Being a rich asshole, back in the day it was hard to relate to Tony Stark. How many damn problems could he have--he was rich, good looking, smacked around commies, fooled around with beautiful women, etc. The heart injury was meant to blunt that a bit, but the other thing Marvel added was two recurring members of his cast--Pepper Pots, long-suffering secretary with the hots for Stark, and Happy Hogan, long-suffering driver with the hots for Pepper. Except for the occasional "Happy gets a whiff of cobalt and becomes a monster" gag, they weren't superheroes and weren't expected to be.
Over and above this, the fact of Iron Man's secret identity itself was also a potential driver of stories--in the suit, Iron Man isn't the lord of the manor--he's just another guy. Now the people who read comic books aren't all heads of Fortune 500 companies, but most all of us work for someone or have someone who tells us what to do. That's relatable, even if we don't get to punch a clock, throw on some armor, and punch out the Titanium Man.
And while not a lot was done with this--you'd occasionally get a bit where Stark forgot Iron Man's place and tried to act a bit too much like Stark, but beyond that, not much--it was a good thing, as it grounded Tony Stark's character more than the heart injury thing every could, Because so long as he could pretend to be a blue collar schmoe, he wasn't completely isolated as an ivory-tower technocrat, far too remote to be either interesting or relatable. It's the Prince and the Pauper model.
This was lost, of course, around 2000 when we collectively decided we were too hip for bullshit like secret identities. They were a hassle, added nothing, and we're all too grown up for kiddie crap like that. This more than anything led to the superhero class thing, because now superheroes only hung around with other superheroes, because no one wanted to play out the ramifications of this thing being an open secret (and the only times they did, as with Spider-Man, they walked it back almost immediately) so superheroes talked with other superheroes about how hard it was being a superheroes, which when you think about it, is as elegant a microcosm of comics increasing self-ghettoisation as you're likely to find.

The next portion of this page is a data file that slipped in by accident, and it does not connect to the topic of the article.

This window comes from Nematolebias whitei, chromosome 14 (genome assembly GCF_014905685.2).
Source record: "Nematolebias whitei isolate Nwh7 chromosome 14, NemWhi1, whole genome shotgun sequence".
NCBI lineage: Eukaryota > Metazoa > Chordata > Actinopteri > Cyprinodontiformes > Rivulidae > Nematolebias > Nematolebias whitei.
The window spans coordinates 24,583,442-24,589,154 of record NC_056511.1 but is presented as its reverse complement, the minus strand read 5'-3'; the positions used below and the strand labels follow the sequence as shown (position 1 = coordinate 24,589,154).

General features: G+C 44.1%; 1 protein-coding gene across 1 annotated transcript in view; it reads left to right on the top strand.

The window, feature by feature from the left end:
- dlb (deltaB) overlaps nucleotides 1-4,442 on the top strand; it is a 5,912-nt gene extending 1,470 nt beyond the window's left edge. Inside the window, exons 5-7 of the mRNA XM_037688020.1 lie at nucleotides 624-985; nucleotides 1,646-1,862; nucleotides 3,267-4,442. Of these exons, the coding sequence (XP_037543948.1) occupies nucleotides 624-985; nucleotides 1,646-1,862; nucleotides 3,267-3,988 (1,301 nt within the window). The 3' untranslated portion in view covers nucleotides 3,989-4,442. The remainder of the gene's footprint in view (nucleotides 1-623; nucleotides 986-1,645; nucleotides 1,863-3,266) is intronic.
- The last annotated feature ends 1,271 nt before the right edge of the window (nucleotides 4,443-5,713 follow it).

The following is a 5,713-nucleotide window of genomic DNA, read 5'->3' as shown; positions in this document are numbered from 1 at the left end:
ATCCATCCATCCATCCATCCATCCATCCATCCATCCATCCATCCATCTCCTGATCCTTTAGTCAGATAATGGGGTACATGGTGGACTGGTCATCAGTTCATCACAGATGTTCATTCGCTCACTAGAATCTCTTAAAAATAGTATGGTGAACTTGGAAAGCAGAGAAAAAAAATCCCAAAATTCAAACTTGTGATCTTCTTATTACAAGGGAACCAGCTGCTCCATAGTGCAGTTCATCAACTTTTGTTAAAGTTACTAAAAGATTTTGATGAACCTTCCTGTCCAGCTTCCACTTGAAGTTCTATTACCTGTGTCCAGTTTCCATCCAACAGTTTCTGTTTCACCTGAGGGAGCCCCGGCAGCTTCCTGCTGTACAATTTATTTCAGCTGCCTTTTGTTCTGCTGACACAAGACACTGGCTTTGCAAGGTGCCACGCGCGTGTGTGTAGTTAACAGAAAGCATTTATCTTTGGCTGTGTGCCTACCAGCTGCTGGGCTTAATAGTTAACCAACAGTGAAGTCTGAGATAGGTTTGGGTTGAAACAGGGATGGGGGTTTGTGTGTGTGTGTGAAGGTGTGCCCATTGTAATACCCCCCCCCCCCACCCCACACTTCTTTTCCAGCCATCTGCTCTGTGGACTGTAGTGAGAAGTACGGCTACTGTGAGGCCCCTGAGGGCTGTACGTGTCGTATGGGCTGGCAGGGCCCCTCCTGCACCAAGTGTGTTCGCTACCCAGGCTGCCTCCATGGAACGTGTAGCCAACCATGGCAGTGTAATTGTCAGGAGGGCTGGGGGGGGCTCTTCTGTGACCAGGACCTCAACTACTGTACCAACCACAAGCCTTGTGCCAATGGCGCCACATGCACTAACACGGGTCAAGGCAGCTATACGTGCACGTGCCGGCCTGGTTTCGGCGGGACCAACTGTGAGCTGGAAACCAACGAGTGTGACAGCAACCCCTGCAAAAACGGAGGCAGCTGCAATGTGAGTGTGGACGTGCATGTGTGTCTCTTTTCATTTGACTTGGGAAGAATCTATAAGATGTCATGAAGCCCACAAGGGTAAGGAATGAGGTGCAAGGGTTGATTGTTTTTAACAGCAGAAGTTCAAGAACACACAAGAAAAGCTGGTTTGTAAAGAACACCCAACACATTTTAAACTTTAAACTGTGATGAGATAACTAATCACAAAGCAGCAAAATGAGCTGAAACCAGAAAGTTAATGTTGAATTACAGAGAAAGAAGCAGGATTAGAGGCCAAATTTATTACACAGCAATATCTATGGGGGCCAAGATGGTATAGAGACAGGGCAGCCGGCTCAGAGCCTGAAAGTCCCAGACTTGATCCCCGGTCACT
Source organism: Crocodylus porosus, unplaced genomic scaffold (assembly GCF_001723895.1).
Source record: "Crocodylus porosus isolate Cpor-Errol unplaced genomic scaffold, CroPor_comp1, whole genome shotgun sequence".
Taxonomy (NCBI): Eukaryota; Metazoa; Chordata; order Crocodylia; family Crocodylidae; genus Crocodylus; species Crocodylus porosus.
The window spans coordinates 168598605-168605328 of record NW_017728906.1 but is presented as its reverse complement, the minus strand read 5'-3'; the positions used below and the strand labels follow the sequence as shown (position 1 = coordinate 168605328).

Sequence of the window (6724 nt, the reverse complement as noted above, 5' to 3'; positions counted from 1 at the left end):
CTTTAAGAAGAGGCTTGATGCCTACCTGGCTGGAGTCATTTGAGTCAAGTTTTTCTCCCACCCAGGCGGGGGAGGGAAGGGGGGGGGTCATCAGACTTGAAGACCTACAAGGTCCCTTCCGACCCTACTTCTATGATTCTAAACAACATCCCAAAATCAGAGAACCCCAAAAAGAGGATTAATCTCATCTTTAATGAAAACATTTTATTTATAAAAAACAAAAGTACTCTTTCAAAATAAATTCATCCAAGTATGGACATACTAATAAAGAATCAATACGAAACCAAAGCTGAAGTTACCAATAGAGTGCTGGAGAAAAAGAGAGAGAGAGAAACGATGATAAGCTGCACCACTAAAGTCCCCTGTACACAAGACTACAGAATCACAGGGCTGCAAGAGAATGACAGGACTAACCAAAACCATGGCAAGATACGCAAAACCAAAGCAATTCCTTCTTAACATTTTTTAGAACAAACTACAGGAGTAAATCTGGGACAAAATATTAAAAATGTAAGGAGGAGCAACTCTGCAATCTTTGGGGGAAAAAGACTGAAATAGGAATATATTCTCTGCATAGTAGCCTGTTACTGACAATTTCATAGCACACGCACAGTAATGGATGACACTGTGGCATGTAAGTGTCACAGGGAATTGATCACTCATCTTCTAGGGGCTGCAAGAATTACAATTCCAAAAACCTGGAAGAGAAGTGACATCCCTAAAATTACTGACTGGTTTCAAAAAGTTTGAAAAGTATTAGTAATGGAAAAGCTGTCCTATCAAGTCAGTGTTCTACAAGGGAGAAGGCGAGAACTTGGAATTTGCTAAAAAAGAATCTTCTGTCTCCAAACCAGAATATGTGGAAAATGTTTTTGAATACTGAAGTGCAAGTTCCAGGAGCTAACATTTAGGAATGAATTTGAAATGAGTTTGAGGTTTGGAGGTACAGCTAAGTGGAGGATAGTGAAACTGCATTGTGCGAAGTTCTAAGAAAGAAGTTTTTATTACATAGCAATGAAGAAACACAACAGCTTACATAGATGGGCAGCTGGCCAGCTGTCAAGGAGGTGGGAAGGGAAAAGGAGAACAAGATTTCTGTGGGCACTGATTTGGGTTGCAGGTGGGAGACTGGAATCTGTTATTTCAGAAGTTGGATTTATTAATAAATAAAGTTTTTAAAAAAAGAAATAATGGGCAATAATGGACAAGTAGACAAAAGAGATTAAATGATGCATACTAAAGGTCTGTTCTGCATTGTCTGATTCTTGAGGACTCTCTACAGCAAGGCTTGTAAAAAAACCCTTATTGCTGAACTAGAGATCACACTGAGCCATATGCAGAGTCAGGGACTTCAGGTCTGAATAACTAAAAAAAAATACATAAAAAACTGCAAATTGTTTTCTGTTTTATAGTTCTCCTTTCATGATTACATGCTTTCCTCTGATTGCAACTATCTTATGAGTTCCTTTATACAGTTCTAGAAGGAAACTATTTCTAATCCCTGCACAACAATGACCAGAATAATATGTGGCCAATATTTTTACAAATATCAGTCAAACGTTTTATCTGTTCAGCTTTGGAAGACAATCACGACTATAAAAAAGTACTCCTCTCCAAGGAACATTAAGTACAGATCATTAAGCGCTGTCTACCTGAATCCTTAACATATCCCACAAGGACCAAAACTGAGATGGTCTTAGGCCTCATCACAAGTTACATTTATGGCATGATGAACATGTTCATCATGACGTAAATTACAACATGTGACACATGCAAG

Time was in Iron Man comics, damn near every member of the supporting cast spurred at least one story that would draw Iron Man in. I can think of at least five off the top of my head. I'm not arguing they were good stories, but they seemed to grow organically from the mise-en-scene of the comic book more than "the Red Skull's daughter, who is now the Red Skull with tits, gets a magic hammer and everyone's very scared all of a sudden because that's what we're doing now," let's say.
Nowadays, if you're a supporting cast member at all, you're probably a superhero too. Look at Iron Man once again. Jim Rhodes can't just be Jim Rhodes, he has to be War Machine. Except now he can't be War Machine, as it's not tied in tight enough, he has to be Iron Man 2.0. Pepper Potts can't be Pepper Potts, competent majordomo, she has to be Rescue, The Iron Man With Iron Titties.
Because God forbid we be made to care about any of these people and their relationship to the main character otherwise. We've been trained too well to disregard them unless they're part of the gang that "really matters." And it all feels a bit too far removed, and not very interesting. Because while the lives and problems of the rich and powerful may be worthy grist for the mill for soap operas . . .well, soap operas aren't doing very well nowadays, are they?
Maybe people aren't interested in the problems of an aristocracy any more. I know I'm not. It's too far removed from my own experience and my own interests to have any meaningful connection anymore and if I, as much of my interest is tied in with comics and has been for so long, don't care, then who's left to give a shit (or give money, to be blunt) after me?